We all have bad days. We all get jealous. And when we do we tend to take it out on others.
So how do you deal with this?
If it’s a one-off from that person then write it off as a bad day.
If a particular person is nasty most of the time then keep a safe distance. Avoid / unfriend / unfollow wherever possible.
And remember that you do it too. So stop and look at your own words and actions, and reign yourself in if you catch yourself in bad behaviour.
As Thumper says in Bambi “if you can’t something nice, don’t say nothin’ at all“. Which is good for our kids, but good for us too.
4) Life is short and fragile
Yeah, yeah, yeah. You already know this one. You’ve heard it time and time again. You only live once etc etc.
But are you actually living your life with this in mind?
Is your life perfect in every way and does it make your heart sing?
If not, what could you change to make yourself happier?
It doesn’t have to be a huge upheaval. Two of the smallest changes I made have brought about the biggest differences in my life:
- spending less money on crap and hiring a cleaner instead
- getting up half an hour earlier so I’m more chilled for the whole day ahead
I’m not saying chuck in your job and move to India to help street kids (unless that’s what you really really want!).
But do have a think – what DOESN’T work for you now? How can you turn that around to make it work better for you? To make you happier and to make your life more enjoyable?
5) Trust your gut
You can analyse and turn things around and chew things over as much as you want. But 9 times out of 10 it’s your instinct that is right.
When I’ve made mistakes in the past it’s because I’ve ignored my gut. When things have worked out perfectly it’s always been when I’ve trusted my instinct. Even when it’s meant doing away with “sensible” reasoning.
It’s not easy first of all as we no longer recognise our gut telling us something. So try it out each time you have a decision to make. From the small ones like “what shall I have for dinner?” to the big ones such as “should I quit my job and travel the world?”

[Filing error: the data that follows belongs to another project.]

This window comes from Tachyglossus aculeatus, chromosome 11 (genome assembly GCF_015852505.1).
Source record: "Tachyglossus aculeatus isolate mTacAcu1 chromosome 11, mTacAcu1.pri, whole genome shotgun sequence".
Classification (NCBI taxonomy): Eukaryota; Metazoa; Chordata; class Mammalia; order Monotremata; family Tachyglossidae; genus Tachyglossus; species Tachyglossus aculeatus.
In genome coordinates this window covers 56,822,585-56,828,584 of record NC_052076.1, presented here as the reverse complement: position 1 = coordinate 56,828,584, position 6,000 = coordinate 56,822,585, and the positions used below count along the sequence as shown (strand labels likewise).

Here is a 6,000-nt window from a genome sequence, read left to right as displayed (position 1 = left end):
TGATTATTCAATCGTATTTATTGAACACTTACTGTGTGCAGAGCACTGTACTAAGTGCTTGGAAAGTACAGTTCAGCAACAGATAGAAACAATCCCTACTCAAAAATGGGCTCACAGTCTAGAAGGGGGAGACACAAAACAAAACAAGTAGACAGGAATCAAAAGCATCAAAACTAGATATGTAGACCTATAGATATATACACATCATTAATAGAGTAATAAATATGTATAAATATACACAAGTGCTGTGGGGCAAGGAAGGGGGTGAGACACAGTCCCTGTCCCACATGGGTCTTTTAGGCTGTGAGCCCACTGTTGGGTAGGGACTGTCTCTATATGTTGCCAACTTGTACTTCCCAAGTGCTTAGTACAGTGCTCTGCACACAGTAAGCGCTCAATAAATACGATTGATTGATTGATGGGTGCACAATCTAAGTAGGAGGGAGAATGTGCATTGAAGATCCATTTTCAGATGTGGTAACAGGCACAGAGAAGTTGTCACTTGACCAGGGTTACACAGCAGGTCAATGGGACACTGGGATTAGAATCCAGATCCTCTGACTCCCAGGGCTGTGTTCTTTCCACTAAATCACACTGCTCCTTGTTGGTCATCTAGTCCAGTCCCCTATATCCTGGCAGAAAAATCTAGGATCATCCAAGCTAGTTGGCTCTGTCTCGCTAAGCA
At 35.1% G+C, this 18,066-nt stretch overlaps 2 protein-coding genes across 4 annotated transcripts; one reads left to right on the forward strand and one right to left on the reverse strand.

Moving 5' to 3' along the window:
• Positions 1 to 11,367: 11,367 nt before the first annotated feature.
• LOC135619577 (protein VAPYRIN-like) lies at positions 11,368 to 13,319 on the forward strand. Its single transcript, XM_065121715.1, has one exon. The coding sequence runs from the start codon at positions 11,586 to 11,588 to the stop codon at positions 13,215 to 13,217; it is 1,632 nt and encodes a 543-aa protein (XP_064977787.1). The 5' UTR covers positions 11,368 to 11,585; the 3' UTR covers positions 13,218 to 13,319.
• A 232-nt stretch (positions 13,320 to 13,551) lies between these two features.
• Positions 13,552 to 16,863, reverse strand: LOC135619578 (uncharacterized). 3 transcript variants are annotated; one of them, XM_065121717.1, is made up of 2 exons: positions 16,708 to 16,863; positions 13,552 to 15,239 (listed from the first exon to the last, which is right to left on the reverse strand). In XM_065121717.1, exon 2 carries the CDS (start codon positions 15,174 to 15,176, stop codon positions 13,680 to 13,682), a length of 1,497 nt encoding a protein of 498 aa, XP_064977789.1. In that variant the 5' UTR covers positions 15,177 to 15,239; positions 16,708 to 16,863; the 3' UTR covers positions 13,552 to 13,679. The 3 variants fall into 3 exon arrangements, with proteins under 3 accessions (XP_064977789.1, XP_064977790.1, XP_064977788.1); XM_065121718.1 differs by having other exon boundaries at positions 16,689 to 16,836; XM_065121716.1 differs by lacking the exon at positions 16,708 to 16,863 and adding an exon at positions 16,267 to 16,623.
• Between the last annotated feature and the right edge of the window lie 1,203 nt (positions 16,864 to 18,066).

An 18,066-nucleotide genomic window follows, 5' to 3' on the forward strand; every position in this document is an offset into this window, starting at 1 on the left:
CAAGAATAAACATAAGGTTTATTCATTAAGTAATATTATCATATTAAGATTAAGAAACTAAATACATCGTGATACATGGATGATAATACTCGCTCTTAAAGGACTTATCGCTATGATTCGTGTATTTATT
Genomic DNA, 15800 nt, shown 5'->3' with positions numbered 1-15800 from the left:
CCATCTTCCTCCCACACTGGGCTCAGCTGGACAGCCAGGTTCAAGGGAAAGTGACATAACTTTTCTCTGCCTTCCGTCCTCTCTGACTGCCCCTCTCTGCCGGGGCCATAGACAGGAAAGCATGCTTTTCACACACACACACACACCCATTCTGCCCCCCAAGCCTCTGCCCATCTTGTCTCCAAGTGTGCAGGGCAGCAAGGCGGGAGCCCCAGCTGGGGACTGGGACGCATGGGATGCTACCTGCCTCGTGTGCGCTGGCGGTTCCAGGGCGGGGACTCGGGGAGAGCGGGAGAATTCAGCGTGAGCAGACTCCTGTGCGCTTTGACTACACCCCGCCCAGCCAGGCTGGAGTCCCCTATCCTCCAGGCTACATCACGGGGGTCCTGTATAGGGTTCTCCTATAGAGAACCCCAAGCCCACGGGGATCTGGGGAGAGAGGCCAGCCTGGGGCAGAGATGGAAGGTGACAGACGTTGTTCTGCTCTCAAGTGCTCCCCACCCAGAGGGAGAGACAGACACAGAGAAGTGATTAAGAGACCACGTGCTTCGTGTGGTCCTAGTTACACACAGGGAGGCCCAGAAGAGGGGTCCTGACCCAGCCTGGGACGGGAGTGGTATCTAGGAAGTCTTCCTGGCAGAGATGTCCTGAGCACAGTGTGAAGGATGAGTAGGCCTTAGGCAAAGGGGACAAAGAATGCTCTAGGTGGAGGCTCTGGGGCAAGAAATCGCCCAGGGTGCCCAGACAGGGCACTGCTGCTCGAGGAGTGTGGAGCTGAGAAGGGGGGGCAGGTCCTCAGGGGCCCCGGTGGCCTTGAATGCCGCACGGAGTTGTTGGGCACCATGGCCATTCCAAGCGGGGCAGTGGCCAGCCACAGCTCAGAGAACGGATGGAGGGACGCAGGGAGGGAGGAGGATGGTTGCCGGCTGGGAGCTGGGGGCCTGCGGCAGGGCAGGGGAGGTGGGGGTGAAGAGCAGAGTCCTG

When I met Ben my decision to get into a relationship with him was purely based on my gut. In my right mind I should have run a mile. I’d just been left by my long-term boyfriend for his colleague. A mere 3 months later I met Ben in a bar, when I was drunk. And as I found out a few days later he had a girlfriend.
My sensible head was yelling “RUN!”
But my gut was saying “he’s your soulmate, this is right, he is the one”.
I trusted my instinct and 3 months after we met we moved in together, and 6 months after we met we got engaged.
More recently, when Ben and I were still in London, we were looking at places to move to. We had the opportunity to live anywhere in the world with good internet access. It was exciting and daunting in equal measures.
We’d been looking at various places in the UK first of all – maybe somewhere near the beach for example. Then one day Ben turned to me and said “how about Mauritius?” my immediate response was “hell yeah!”.
Obviously you also need to do your research before taking any major decisions (like marrying a man you recently met or moving to an island in the Indian Ocean!). BUT listen to what your instinct is telling you and don’t dismiss it out of hand.
If you struggle with the whole “live your life every day”, or if you feel like your life could be better, then grab my 10 day guide to falling (back) in love with your life.
You get 10 easy to digest daily emails with tasks and exercises that are simple to put into place, to bring about quick results in your everyday life.
Have a great day! And don’t forget to open your eyes to all the incredible stuff that is around you 🙂
P.S. if you have friends, family or colleagues who are struggling with finding happiness in this thing called life, please share this post.